The Law Office of James Novak

Motions to Suppress Evidence in DUI Cases

Lawyer Helping Phoenix Residents Defend Against Drunk Driving Charges

Sometimes it's appropriate to bring a motion to suppress evidence in a DUI case. A motion to suppress lets the court know that there is a legal justification to exclude a particular type of evidence from being presented at trial. Often motions to suppress in DUI cases are efforts to suppress the results of a breath or blood test, or to suppress evidence obtained after the stop was initiated. If you have been charged with drunk driving, an experienced Phoenix DUI attorney can explore all options for your defense, and tailor a strategy to your individual circumstances.

Motions to Suppress Evidence in DUI Cases

Like other crimes, DUIs must be established beyond a reasonable doubt. That means every element must be established such that jurors have no reasonable doubt as to the defendant's guilt. In order to establish a DUI, the prosecution needs strong evidence. The results of a Breathalyzer or chemical test obtained appropriately may be admissible and serve to establish guilt in a DUI case. However, there are situations in which a defendant's constitutional rights have been violated and it may be possible to bring a motion to suppress evidence. Without crucial evidence like the results of a chemical test, the prosecutor may not be able to meet its burden of proof. In that case, it may be possible to get the charges dismissed under the exclusionary rule, and a skilled DUI lawyer can help.

Grounds for Suppressing Evidence

Under the Arizona Rules of Procedure you may be able to file a motion to suppress evidence under particular circumstances. The motion has to be justified. Some common grounds on which to bring a motion to suppress evidence include lack of probable cause, unlawful search and seizure, violations in how a urine, blood, or breath test was handled or labeled or processed, or constitutional rights were violated.

Police officers must have a reasonable suspicion of criminal wrongdoing or a traffic violation in order to pull you over. It is illegal to pull you over on a mere hunch. If you were pulled over illegally, it may be possible to get all the evidence from the stop suppressed as fruit of the poisonous tree. This means that the only evidence the prosecutor would be able to present would relate to the defendant’s driving. After a successful motion, the prosecutor would not be able to present chemical test results or field sobriety test evidence, or talk about what you looked like when you were pulled over.

Sometimes a motion to suppress is brought only in connection with particular tests. For example, if the blood was drawn inappropriately or the way the lab tested the blood was inappropriate such that its not scientifically reliable, it may be possible to get the test results suppressed. The prosecutor may still be able to use other evidence, but his or her case may be weakened.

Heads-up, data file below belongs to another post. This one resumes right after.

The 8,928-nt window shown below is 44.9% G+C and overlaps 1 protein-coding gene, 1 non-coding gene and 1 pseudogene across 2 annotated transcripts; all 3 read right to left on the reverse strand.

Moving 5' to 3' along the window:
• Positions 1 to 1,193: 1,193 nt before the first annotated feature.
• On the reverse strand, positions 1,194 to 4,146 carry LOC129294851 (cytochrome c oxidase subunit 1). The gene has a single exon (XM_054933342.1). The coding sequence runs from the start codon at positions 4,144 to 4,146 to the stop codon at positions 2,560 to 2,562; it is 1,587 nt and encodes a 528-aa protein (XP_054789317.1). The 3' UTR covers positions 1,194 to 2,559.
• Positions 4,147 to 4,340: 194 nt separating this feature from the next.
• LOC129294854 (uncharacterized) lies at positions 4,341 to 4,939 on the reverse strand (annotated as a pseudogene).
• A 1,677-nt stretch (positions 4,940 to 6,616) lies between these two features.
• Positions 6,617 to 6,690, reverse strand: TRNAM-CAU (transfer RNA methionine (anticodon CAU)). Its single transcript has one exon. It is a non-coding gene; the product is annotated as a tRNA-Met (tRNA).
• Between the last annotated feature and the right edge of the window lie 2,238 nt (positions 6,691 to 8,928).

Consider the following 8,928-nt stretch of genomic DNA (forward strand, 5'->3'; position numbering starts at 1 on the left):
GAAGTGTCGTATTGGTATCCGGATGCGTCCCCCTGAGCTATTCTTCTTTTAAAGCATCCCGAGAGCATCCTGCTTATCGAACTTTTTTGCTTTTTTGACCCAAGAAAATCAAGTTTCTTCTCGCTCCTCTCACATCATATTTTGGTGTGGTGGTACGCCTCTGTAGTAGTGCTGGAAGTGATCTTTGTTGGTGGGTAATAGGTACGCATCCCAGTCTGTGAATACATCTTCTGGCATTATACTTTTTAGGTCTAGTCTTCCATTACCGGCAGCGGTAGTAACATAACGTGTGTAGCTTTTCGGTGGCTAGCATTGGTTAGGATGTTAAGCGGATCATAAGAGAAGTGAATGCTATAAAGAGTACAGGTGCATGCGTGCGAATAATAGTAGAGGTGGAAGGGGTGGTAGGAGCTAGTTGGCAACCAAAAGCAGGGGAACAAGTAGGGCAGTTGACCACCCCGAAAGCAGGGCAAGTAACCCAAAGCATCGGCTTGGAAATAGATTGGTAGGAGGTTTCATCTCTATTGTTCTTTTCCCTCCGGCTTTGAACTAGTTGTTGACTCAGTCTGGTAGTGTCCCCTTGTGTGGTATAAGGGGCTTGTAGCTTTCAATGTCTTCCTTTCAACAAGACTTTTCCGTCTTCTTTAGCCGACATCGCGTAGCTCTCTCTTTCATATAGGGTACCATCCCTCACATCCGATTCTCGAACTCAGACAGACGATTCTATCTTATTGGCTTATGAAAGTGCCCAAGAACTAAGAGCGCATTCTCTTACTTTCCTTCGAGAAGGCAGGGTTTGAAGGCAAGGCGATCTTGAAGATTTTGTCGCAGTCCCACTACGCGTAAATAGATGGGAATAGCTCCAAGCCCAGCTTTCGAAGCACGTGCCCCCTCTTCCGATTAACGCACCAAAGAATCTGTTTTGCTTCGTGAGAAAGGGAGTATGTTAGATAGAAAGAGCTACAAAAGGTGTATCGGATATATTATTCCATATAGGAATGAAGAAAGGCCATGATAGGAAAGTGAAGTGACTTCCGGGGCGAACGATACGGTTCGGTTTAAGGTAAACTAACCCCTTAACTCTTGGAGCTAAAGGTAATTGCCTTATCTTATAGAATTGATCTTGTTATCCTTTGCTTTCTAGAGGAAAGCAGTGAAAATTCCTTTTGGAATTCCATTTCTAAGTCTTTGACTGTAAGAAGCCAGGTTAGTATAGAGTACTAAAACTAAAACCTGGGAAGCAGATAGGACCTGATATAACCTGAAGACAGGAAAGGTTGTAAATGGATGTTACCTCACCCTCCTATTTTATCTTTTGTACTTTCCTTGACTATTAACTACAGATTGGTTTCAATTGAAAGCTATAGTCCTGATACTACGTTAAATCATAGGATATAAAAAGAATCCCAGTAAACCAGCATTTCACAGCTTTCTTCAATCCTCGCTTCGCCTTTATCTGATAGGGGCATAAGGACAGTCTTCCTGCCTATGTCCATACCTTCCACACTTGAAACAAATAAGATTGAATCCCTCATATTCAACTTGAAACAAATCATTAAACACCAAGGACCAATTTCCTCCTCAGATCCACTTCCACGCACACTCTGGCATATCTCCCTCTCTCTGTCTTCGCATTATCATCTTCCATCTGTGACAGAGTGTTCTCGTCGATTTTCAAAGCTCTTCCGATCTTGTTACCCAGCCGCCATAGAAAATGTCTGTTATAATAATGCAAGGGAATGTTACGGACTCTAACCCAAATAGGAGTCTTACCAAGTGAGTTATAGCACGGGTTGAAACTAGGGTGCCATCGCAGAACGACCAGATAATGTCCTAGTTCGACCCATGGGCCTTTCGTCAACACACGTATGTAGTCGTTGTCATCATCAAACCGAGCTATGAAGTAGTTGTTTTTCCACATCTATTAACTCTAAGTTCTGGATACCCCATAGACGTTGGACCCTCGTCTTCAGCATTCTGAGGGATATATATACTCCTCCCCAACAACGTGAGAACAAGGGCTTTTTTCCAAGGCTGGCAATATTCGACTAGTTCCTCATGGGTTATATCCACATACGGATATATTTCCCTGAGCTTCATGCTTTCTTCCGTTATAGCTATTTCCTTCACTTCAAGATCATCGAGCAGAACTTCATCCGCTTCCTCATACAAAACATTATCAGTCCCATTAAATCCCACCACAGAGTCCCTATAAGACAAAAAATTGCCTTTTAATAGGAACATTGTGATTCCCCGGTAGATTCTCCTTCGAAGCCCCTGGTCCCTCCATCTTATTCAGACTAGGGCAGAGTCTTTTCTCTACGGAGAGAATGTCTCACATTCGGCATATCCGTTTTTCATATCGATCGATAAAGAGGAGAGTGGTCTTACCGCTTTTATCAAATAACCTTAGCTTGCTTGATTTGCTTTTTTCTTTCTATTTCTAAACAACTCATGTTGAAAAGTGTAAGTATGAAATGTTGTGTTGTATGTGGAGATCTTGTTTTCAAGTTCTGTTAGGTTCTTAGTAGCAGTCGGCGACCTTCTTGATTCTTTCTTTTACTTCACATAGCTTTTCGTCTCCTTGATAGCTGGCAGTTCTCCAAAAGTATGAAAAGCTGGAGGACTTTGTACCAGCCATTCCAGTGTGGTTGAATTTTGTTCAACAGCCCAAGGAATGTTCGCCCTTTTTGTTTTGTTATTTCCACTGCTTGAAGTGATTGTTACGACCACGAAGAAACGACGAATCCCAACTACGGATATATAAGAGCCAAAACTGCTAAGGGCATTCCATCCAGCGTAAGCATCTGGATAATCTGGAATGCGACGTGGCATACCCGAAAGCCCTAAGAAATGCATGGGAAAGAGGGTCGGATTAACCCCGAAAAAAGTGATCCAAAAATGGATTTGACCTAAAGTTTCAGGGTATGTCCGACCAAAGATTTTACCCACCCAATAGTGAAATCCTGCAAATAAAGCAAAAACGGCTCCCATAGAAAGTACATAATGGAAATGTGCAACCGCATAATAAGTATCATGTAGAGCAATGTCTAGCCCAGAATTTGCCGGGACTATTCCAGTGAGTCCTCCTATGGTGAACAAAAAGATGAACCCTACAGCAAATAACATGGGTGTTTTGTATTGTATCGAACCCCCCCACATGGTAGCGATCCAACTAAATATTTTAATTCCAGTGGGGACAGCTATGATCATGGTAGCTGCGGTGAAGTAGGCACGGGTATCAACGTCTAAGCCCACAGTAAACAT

In still other cases, a field sobriety test may be administered inappropriately, such that you can get those test results suppressed. However, as with a motion to suppress in connection with urine, blood, or breath tests, the prosecutor may still have sufficient evidence to go to trial.

Good Faith Exception

It's important to be aware that under A.R.S. section 13-3925, evidence won't be suppressed where the prosecution is able to show that a police officer's conduct was based on a reasonable good faith belief that his actions were appropriate. Under the good-faith exception to the exclusionary rule, some evidence that would otherwise be suppressed is allowed to go forward. For example, where an officer misstated the law, but at the time he made the statement, he was correct, and the Supreme Court only later issued a decision changing the state of the law as it's understood, the good faith exception will generally apply.

Consult a DUI Defense Attorney in Phoenix

If you were charged with a DUI, you should take it seriously. It is advisable to retain a lawyer who can skillfully bring a motion to suppress evidence in a DUI case. James E. Novak is a former prosecutor who provides a tough, aggressive defense to those accused and charged with DUIs throughout the Phoenix area including Mesa, Chandler, Scottsdale, Gilbert, and Maricopa County. Contact James Novak at (480) 413-1499 or via our online form.

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